(And apologies if this sounds rant-like. I promise I’m not a cranky curmudgeon who flew into a rage at the e-mail posted to Philos-L; to be honest, I didn’t really even notice it. But now that it’s discussed explicitly, I think it’s worth raising awareness of the effect rankings have on the discipline.)
The “under 40” qualification for rising stars is also troubling, as if someone who dares to get a Ph.D. after age 28 or 32 or whatever must be too long in the tooth to contribute to the field.
I’d just like to register a big giant “Well said!” to Euthyphronics’ comment above.
Me too. Well said, Euthyphronics!
And the under 40 thing bothered me too. There’s an obvious and familiar point that hasn’t been made: it’s not just about when you get your PhD, it’s about the family clock for many. I got my PhD quite young, but had my son at 31, and I was a much slower publisher from 31-37, right during my prime hypothetical ‘rising star’ years. I still did fine but my energies were very divided. Now I am just a bit on the wrong side of the magical 40 mark, my son is much more independent, and my productivity has picked up enormously over the last few years, but too late for me to ever be a ‘rising young star’, even though I still feel pretty young. Obviously this is not a new point I am making but maybe my specific illustration of it helps.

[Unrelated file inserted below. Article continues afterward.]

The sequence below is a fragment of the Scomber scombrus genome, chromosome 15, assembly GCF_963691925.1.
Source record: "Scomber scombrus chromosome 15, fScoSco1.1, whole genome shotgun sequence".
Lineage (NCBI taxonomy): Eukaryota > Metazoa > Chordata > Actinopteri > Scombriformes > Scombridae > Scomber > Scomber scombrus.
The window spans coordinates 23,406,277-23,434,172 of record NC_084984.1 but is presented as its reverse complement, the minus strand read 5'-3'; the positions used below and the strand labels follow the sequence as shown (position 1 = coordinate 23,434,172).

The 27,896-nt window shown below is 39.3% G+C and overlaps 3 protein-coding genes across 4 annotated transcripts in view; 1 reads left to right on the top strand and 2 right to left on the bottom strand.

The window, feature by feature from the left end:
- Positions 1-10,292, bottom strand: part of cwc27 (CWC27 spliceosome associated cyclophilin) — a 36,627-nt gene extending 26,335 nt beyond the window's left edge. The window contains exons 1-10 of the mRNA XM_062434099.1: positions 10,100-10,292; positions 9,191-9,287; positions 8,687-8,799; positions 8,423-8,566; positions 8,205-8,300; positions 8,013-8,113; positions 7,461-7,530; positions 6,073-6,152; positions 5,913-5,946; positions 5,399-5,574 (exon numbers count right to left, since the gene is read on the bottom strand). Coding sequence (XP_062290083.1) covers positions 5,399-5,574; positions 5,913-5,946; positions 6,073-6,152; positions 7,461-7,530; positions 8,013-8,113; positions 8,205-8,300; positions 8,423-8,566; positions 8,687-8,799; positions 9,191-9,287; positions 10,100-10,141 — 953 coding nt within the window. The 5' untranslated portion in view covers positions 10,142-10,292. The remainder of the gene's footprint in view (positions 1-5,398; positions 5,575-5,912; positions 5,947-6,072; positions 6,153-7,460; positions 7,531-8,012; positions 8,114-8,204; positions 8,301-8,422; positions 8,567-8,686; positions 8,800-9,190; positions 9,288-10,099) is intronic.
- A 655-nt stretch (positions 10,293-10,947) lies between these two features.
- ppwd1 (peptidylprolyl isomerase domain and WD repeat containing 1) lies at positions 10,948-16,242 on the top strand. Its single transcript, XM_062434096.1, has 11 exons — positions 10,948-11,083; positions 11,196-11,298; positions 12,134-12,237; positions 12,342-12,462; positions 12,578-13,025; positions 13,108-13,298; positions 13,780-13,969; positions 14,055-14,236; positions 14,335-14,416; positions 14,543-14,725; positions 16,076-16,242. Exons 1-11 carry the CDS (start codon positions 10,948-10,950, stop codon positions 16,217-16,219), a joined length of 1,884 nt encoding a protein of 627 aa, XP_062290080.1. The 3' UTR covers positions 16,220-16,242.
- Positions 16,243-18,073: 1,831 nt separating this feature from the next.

I went out of my way not to make this a gender point – many of my male friends in their thirties have also slowed down considerably while they have had very young kids at home.
(And I would still like a link, someone, please?)
ChrisTS, I agree with all three points.
I didn’t mean to come off “pro-ranking”. I just thought the particular complaint was a bad one.